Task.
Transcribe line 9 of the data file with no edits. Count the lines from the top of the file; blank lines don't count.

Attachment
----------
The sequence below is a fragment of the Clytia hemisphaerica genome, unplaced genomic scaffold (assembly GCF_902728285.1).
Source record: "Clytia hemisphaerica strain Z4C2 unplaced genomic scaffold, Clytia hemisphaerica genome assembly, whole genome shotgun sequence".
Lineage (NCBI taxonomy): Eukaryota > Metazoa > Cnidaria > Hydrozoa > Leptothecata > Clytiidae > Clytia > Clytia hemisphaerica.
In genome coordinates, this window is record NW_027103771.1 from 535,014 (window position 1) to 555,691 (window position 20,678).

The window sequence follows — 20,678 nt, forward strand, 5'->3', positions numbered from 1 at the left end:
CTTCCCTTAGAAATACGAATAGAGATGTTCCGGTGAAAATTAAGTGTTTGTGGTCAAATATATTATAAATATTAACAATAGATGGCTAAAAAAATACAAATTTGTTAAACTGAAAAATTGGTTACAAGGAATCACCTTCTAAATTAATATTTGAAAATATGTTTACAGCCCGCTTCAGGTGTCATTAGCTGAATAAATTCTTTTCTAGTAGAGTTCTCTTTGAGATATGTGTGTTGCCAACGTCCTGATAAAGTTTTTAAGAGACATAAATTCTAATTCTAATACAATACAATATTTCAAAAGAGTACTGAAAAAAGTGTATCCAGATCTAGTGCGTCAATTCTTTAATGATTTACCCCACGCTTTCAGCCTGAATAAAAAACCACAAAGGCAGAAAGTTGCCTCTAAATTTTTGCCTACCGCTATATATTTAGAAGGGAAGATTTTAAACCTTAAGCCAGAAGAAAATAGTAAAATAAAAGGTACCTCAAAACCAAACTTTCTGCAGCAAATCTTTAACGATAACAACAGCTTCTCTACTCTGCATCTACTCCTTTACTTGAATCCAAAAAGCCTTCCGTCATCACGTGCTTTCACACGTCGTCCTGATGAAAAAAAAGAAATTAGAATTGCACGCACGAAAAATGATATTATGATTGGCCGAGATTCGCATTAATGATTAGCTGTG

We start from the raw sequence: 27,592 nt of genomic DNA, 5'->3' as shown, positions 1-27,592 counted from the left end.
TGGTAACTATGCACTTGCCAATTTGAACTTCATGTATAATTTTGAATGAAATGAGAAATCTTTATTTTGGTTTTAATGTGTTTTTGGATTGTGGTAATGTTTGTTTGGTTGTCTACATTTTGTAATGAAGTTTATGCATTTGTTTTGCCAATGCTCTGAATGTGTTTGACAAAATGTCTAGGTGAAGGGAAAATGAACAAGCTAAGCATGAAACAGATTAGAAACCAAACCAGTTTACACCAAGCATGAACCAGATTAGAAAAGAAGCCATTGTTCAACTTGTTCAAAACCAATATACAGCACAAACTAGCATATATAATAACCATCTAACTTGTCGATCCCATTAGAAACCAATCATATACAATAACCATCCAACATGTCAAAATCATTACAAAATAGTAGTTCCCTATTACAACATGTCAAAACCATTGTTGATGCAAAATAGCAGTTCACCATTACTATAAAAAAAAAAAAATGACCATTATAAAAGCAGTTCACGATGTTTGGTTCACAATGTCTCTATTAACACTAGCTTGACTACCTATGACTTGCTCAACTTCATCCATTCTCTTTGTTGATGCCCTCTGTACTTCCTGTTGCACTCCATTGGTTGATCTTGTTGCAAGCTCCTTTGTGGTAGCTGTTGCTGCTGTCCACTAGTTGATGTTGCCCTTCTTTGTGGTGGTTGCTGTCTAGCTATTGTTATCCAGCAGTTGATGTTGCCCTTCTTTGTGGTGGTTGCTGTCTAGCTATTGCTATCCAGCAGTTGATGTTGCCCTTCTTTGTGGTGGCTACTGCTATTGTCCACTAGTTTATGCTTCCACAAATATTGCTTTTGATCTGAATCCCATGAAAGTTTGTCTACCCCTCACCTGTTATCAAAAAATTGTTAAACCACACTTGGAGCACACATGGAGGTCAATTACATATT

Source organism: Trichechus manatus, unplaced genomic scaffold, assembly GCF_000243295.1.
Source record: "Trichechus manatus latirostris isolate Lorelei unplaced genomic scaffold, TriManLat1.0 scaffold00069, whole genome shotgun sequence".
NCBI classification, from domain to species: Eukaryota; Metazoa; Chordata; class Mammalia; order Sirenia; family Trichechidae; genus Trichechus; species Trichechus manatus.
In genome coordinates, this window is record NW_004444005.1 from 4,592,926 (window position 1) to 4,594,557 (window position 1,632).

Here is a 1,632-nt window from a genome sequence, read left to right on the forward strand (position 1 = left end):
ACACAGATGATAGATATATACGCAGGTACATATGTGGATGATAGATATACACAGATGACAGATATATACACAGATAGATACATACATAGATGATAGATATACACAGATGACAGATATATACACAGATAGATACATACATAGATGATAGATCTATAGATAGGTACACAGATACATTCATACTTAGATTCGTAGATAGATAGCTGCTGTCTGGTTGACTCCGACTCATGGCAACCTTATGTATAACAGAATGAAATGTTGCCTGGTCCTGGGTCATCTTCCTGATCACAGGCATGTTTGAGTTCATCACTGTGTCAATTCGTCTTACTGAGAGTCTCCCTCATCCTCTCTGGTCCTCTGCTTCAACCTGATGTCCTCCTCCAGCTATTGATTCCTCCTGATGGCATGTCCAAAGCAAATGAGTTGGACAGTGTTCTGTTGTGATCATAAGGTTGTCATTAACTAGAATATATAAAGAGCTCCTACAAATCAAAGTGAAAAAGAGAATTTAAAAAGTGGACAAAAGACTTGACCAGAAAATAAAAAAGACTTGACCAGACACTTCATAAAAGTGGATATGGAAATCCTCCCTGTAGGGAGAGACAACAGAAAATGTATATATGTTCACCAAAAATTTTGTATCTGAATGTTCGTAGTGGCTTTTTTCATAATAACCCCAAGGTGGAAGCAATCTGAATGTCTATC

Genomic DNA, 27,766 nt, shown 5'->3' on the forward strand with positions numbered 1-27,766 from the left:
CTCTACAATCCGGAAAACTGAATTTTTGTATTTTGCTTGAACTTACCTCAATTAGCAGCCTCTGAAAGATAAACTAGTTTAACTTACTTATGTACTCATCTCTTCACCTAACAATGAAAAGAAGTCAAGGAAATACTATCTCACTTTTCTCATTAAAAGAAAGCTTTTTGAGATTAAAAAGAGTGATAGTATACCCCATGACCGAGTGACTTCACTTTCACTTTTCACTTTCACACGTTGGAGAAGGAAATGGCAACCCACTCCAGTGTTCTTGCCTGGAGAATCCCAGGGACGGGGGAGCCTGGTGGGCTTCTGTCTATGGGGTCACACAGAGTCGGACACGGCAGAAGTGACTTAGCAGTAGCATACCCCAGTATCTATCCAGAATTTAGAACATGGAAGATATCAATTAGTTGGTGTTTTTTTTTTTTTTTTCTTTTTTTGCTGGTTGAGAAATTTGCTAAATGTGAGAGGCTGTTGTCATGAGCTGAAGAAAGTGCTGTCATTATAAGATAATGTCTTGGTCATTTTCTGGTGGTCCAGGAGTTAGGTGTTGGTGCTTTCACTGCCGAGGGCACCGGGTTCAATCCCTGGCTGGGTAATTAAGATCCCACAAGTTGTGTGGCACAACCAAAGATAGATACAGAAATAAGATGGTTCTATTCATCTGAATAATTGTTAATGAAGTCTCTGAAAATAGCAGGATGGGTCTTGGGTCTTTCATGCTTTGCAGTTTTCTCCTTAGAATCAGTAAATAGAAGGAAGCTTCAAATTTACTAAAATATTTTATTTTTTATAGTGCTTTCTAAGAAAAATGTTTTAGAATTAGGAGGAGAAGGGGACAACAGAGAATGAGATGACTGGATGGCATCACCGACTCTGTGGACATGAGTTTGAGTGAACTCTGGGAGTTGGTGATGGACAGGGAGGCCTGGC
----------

Source organism: Trichechus manatus, unplaced genomic scaffold, assembly GCF_000243295.1.